Iran summit: Europe’s silent rebuke
President Trump’s Middle Eastern summit was a diplomatic “dumpster fire,” said Heather Hurlburt in NYMag.com. The administration last week co-hosted a 60-plus-nation conference in Warsaw with Poland, in a desperate attempt to rally the world to its hard-line Iran policies. Lecturing “allies in public” is not normal, but Vice President Mike Pence called out “Britain, France, and Germany by name,” demanding they pull out of the 2015 nuclear accord, as the U.S. did last year. He also reprimanded them for undermining American sanctions with a “financing mechanism” that allows their trade with Iran to continue. In his cringeworthy speech, Pence’s obvious applause lines—such as his declaration that “the time has come for our European partners to withdraw from the Iran nuclear deal”—were met with stony silence.
Trump’s “Warsaw war rally” accomplished only one thing, said Simon Tisdall in The Guardian. It exposed the “deep and widening divisions between the U.S. and its principal European allies.” To European leaders, a host of more pressing problems—including Syria, the war in Yemen, the plight of the Palestinians—are of far more concern than a “beleaguered, battered Iran.” How ironic, said Tom Rogan in WashingtonExaminer.com. All of those regional problems stem from Iran. It “fuels terrorism and bad governance in the Palestinian territories.” It launches missiles from Yemen into Saudi cities. Iran’s Revolutionary Guard and militias will “play a leading role in the coming slaughter” of Sunni civilians in Syria. Iran undermines democracy in Baghdad and Beirut and exports terrorism globally. As Secretary of State Mike Pompeo said in Warsaw, “You can’t achieve peace and stability in the Middle East without confronting Iran. It’s just not possible.” That Western Europe doesn’t agree with him doesn’t make it any less true.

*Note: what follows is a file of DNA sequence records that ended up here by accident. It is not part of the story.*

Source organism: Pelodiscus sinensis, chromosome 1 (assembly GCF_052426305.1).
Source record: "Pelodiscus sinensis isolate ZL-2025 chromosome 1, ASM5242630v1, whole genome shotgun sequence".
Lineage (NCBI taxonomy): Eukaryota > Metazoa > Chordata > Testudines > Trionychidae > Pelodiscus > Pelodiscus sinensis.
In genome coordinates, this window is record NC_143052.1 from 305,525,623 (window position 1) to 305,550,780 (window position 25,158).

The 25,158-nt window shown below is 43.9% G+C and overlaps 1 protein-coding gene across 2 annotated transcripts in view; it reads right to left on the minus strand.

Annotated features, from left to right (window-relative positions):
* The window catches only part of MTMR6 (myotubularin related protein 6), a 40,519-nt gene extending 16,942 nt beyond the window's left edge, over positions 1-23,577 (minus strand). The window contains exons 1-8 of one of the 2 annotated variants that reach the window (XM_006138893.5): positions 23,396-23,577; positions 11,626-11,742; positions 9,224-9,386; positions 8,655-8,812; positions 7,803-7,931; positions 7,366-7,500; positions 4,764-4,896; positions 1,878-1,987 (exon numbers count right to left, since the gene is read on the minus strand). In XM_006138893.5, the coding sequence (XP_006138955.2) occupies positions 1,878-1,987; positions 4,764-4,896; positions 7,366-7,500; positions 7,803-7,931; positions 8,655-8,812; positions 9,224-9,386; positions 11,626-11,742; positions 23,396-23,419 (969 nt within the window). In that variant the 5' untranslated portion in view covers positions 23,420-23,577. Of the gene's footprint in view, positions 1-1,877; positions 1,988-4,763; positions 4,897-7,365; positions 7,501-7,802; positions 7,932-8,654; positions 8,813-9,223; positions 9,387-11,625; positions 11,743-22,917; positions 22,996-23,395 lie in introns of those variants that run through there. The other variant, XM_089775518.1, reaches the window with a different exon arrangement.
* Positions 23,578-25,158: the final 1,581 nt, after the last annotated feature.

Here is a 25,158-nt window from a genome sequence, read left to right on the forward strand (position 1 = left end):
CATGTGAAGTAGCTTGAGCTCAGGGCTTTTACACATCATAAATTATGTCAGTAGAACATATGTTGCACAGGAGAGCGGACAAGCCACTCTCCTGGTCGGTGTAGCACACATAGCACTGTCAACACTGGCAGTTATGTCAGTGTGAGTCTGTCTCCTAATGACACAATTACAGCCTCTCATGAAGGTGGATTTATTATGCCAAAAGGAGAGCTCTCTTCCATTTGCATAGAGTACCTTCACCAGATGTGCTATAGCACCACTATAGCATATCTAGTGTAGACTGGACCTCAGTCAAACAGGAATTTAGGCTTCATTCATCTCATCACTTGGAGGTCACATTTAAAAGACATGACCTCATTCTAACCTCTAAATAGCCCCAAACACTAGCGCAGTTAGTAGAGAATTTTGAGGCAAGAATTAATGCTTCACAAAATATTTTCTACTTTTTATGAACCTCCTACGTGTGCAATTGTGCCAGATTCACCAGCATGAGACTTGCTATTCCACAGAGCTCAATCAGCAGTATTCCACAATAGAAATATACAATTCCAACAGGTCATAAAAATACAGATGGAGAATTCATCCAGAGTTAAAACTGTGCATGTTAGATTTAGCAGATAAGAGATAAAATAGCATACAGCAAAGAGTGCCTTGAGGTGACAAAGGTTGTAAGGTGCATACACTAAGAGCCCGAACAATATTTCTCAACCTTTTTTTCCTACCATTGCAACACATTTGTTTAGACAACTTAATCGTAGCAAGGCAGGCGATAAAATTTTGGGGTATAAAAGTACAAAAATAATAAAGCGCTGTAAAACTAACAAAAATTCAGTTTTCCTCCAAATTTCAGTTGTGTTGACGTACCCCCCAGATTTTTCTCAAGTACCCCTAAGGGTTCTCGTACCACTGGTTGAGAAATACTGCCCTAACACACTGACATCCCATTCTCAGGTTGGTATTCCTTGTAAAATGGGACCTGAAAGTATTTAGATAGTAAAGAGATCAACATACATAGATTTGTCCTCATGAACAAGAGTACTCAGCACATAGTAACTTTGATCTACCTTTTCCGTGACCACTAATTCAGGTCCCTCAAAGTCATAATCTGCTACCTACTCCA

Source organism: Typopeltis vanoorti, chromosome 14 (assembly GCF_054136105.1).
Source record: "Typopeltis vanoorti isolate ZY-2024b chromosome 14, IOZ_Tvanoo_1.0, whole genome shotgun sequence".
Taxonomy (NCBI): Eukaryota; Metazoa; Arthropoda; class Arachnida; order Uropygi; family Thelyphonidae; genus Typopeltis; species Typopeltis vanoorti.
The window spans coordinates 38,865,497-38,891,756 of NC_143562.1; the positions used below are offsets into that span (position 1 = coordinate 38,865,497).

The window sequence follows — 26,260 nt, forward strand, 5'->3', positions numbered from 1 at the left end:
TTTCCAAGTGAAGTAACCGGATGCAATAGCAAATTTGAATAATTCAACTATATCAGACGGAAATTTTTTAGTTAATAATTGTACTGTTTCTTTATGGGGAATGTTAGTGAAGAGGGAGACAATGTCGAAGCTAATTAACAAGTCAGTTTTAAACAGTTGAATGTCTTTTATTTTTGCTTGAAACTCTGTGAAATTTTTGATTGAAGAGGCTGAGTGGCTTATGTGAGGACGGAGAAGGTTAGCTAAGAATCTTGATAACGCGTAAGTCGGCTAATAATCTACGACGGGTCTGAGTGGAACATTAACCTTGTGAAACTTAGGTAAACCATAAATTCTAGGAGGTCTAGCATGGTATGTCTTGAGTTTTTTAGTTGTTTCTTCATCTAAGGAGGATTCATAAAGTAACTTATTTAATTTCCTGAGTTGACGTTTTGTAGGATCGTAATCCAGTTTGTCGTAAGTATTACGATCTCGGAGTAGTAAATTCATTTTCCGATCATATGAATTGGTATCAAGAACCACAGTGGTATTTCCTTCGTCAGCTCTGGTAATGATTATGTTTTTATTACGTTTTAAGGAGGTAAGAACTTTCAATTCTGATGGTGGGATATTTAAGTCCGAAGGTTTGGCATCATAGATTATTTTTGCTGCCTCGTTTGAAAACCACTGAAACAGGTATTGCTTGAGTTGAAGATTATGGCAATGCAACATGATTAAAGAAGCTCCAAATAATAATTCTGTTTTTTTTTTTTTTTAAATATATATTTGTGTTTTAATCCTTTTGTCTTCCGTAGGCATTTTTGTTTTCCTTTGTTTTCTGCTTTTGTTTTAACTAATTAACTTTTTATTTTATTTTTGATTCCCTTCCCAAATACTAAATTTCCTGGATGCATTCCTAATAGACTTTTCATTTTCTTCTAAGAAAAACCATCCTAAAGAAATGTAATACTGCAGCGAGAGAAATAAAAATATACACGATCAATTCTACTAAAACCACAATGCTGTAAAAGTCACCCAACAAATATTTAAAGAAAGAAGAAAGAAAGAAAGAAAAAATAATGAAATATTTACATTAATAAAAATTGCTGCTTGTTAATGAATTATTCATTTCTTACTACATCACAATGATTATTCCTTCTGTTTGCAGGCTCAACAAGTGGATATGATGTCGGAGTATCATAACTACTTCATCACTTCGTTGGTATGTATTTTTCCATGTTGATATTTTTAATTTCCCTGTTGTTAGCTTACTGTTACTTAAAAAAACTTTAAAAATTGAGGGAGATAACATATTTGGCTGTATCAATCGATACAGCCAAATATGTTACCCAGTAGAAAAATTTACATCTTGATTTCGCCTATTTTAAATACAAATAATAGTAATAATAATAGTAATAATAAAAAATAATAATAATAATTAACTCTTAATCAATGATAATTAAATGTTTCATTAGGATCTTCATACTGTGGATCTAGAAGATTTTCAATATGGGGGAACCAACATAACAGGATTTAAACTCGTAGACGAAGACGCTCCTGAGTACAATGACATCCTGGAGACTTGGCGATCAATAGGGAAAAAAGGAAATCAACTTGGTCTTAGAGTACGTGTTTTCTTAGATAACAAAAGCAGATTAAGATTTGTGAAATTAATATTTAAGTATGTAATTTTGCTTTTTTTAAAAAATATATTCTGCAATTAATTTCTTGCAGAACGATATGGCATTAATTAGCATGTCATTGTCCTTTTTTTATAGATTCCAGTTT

The fascinating thing about all this, said Kathy Gilsinan in TheAtlantic.com, is that at the same moment “the Iran issue” was dividing America from its European allies, it was uniting Israel and the Arab Gulf States against a common foe. In Warsaw, Israeli President Benjamin Netanyahu was invited to a meeting of Arab officials, while Bahrain’s foreign minister spoke of establishing diplomatic ties with the Jewish state. All of them were united in their fear and loathing of Iran. “It was something significantly short of Middle East peace, but still significant.”